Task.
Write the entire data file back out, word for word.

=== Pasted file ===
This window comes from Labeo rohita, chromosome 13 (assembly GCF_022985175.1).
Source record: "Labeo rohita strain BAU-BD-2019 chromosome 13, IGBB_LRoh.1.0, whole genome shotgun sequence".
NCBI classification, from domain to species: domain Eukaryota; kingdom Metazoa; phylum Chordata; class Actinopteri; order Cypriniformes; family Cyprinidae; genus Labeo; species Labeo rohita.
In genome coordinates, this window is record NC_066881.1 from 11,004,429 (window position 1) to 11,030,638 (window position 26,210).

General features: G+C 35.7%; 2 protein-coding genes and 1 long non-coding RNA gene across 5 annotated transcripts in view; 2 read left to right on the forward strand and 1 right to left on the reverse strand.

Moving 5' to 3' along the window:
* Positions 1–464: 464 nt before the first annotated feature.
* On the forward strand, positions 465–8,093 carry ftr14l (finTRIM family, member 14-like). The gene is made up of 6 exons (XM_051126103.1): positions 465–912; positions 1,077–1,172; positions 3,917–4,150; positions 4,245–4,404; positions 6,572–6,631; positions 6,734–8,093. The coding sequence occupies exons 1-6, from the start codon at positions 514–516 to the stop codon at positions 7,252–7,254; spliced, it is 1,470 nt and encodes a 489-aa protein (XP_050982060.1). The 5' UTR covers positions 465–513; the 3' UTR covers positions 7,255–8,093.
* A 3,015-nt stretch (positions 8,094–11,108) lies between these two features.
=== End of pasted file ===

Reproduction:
This window comes from Labeo rohita, chromosome 13 (assembly GCF_022985175.1).
Source record: "Labeo rohita strain BAU-BD-2019 chromosome 13, IGBB_LRoh.1.0, whole genome shotgun sequence".
NCBI classification, from domain to species: domain Eukaryota; kingdom Metazoa; phylum Chordata; class Actinopteri; order Cypriniformes; family Cyprinidae; genus Labeo; species Labeo rohita.
In genome coordinates, this window is record NC_066881.1 from 11,004,429 (window position 1) to 11,030,638 (window position 26,210).

General features: G+C 35.7%; 2 protein-coding genes and 1 long non-coding RNA gene across 5 annotated transcripts in view; 2 read left to right on the forward strand and 1 right to left on the reverse strand.

Moving 5' to 3' along the window:
* Positions 1–464: 464 nt before the first annotated feature.
* On the forward strand, positions 465–8,093 carry ftr14l (finTRIM family, member 14-like). The gene is made up of 6 exons (XM_051126103.1): positions 465–912; positions 1,077–1,172; positions 3,917–4,150; positions 4,245–4,404; positions 6,572–6,631; positions 6,734–8,093. The coding sequence occupies exons 1-6, from the start codon at positions 514–516 to the stop codon at positions 7,252–7,254; spliced, it is 1,470 nt and encodes a 489-aa protein (XP_050982060.1). The 5' UTR covers positions 465–513; the 3' UTR covers positions 7,255–8,093.
* A 3,015-nt stretch (positions 8,094–11,108) lies between these two features.